Can Cops Enter University Campuses?

A recent statement by Jamia Proctor has started a debate on whether the police can enter universities.

As the police barged inside the Jamia Millia Islamia University campus on December 15, 2019, a fierce debate started on social and mainstream media on whether this is permissible. If yes, in what circumstances can this happen?

Two days later, with arguments still flying in from all sides, the Solicitor General of India, Tushar Mehta, alleged that it was the university proctor Waseem Khan himself, who had asked the police to enter the campus.

However, Khan denied this allegation, and stated that the "police have entered the campus by force, as no permission was given".

The police's decision to barge into the university amassed a lot of criticism from the people, while some others stated that this was a justified response to the violence witnessed by Delhi earlier that day.

Lyricist Javed Akhtar went on to state that "according to the law of the land under any circumstances police cannot enter any university campus without the permission of the university authorities".

So, Can Cops Enter University Campuses Without Permission?

The whole idea that the police cannot enter a campus without permission stems from a convention between universities and law-enforcement, aimed at keeping campuses "free of police". Advocate Sanjay Hegde told BOOM, "Conventionally, police do not enter campuses, until the Vice-Chancellor or others in-charge call them in."

Advocate Parvez Memon told BOOM that this convention is followed in "usual circumstances", and does not provide any strong legal grounds to prevent the police from entering campuses when they wish to.

So,what happens when students take to the streets to protest?

Article 19(1)(a) and 19(1)(b) of the Indian constitution allows each and every citizen of the country the right to "freedom of speech and expression" and "to assembly peacefully without arms". Thus, any form of peaceful protest will not create any legal grounds for intervention by the police. Article 19(2) and 19(3) also provides restrictions to this freedom, in cases which go against the "interests of the sovereignty and integrity of India, the security of the State, friendly relations with foreign States, public order, decency or morality or in relation to contempt of court, defamation or incitement to an offence".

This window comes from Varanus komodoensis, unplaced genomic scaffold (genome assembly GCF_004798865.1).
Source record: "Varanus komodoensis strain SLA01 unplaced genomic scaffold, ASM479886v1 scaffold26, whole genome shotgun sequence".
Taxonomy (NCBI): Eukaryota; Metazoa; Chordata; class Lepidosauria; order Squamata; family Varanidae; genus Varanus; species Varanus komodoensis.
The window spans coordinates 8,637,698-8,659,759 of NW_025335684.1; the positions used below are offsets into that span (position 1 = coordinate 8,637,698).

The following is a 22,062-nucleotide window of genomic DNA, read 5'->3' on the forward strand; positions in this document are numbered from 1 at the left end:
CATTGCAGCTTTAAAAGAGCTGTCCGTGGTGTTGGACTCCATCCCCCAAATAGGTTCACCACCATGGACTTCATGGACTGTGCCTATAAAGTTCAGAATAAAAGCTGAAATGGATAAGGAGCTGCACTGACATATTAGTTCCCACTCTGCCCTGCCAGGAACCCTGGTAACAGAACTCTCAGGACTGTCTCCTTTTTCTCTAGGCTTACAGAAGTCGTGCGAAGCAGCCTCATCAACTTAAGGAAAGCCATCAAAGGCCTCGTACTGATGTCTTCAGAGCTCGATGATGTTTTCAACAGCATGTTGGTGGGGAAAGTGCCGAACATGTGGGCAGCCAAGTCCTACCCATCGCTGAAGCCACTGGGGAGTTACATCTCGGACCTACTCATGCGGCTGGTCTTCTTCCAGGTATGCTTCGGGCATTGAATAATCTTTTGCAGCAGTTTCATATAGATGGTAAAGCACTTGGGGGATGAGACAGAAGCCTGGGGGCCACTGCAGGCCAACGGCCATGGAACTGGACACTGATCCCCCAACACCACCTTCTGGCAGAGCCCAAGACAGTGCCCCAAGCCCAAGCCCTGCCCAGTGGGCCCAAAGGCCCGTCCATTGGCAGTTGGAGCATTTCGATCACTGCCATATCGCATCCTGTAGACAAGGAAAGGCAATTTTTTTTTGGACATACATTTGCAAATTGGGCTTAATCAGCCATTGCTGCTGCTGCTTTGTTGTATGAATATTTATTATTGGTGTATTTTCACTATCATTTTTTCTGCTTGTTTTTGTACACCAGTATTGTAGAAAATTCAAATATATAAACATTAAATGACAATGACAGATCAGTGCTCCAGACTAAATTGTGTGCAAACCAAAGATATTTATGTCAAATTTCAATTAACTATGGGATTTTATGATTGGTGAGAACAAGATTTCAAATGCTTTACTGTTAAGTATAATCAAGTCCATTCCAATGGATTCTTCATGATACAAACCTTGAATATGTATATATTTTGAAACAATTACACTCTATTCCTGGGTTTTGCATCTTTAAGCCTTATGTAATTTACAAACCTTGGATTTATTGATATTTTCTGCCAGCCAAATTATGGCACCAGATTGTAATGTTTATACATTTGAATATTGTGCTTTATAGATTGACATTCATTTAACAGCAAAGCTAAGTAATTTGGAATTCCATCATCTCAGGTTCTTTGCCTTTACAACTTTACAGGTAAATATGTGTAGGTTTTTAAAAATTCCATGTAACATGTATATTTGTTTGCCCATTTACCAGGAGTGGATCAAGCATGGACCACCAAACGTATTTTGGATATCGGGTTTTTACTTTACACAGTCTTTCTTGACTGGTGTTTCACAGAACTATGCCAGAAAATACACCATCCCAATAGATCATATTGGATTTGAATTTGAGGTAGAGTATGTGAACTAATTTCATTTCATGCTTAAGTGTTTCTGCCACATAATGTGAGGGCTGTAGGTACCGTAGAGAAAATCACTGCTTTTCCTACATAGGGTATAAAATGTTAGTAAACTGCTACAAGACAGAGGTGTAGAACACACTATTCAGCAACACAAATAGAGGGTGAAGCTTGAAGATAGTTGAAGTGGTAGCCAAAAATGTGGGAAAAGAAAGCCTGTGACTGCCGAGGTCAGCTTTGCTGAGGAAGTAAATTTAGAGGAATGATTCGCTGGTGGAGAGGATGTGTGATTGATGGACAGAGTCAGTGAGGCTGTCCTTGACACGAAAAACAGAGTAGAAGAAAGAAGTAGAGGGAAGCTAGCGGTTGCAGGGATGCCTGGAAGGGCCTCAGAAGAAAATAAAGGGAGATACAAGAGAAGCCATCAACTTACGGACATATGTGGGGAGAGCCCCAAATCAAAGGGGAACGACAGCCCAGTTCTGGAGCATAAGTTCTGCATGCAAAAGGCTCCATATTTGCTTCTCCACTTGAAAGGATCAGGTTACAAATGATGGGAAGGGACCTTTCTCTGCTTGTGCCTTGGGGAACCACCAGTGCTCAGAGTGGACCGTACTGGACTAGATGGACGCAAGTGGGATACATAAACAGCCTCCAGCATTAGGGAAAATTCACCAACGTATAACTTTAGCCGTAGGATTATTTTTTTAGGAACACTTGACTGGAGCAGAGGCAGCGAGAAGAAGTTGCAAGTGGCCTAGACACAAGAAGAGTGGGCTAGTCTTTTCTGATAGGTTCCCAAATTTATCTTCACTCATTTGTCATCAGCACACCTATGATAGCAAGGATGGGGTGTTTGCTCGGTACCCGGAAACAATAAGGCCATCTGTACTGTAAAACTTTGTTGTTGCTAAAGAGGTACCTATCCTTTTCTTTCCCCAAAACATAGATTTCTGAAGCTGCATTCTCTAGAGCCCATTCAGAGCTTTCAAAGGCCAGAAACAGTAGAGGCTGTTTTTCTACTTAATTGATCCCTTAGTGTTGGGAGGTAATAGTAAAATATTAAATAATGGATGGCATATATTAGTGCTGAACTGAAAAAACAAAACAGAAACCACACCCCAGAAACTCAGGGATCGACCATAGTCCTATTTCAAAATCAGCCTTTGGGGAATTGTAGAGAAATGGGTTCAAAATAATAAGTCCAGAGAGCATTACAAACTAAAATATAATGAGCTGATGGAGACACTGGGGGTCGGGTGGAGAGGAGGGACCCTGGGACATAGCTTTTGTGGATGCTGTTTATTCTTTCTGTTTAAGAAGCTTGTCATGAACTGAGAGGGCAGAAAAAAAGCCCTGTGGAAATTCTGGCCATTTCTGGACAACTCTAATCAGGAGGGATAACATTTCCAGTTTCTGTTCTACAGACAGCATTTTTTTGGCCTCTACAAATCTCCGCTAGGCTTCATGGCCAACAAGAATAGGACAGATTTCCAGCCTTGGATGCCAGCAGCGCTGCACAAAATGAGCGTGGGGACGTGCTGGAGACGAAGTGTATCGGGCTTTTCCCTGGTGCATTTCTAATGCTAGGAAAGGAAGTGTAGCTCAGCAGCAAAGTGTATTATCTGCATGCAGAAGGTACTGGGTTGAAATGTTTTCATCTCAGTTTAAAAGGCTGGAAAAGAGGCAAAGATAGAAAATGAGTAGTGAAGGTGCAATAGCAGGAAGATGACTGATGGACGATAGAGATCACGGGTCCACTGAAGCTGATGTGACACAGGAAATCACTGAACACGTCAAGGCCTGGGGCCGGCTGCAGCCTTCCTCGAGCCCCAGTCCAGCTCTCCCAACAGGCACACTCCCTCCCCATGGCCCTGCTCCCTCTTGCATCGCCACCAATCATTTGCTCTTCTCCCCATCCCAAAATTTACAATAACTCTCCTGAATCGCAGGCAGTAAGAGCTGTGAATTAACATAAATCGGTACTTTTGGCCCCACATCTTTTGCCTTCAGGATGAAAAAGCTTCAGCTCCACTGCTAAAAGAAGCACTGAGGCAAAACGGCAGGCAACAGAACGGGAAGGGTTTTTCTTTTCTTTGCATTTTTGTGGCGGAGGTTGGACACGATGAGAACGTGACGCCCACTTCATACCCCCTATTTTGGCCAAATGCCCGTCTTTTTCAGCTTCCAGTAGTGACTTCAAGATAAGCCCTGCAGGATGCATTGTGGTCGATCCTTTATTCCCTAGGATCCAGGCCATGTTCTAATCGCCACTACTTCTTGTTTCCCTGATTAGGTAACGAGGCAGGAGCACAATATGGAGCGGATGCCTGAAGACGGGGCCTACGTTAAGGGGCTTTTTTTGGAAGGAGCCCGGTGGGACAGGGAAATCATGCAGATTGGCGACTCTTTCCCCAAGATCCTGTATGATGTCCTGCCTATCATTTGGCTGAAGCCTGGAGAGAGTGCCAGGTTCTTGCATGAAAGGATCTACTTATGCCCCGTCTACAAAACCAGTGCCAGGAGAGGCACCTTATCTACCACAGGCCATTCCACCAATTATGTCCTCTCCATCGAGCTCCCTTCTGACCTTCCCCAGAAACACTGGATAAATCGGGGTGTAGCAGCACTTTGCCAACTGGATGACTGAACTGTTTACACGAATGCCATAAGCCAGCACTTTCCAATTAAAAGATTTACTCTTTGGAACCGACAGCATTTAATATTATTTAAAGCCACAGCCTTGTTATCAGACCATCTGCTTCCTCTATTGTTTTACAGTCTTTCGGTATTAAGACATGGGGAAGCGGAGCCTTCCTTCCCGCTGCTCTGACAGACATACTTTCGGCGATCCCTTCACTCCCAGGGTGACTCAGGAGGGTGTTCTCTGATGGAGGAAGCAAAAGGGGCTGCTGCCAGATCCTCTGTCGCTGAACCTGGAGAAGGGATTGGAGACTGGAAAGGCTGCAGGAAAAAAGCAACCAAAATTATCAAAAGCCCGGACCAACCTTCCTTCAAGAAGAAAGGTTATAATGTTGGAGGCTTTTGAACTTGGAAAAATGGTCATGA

"If there is a peaceful protest, the law does now allow the police to disrupt", Advocate Memon specified to BOOM. "However, if there is a law and order situation, or if there is Section 144 of CrPC imposed, the police are allowed to enter campuses to control the situation."

Section 129 of the CrPC further provides grounds to the police to command the dispersal of of any unlawful assembly, and use force - or even arrest involved individuals - if such assembly does not obey.

Section 129, Code of Criminal Procedure, 1973


Section 47(1) & (2) of the CrPC also allows any member of the law enforcement, either having an arrest warrant or the authority to arrest, enter any premises or place, in pursuit of individuals under question.

To put it in the context of the recent incident at Jamia Millia Islamia University, the only circumstance under which the police's action would be questionable is if they had no arrest warrant, or any apparent reason to believe that an individual under suspicion is hiding in the campus.

Updated On: 2019-12-23T12:38:53+05:30
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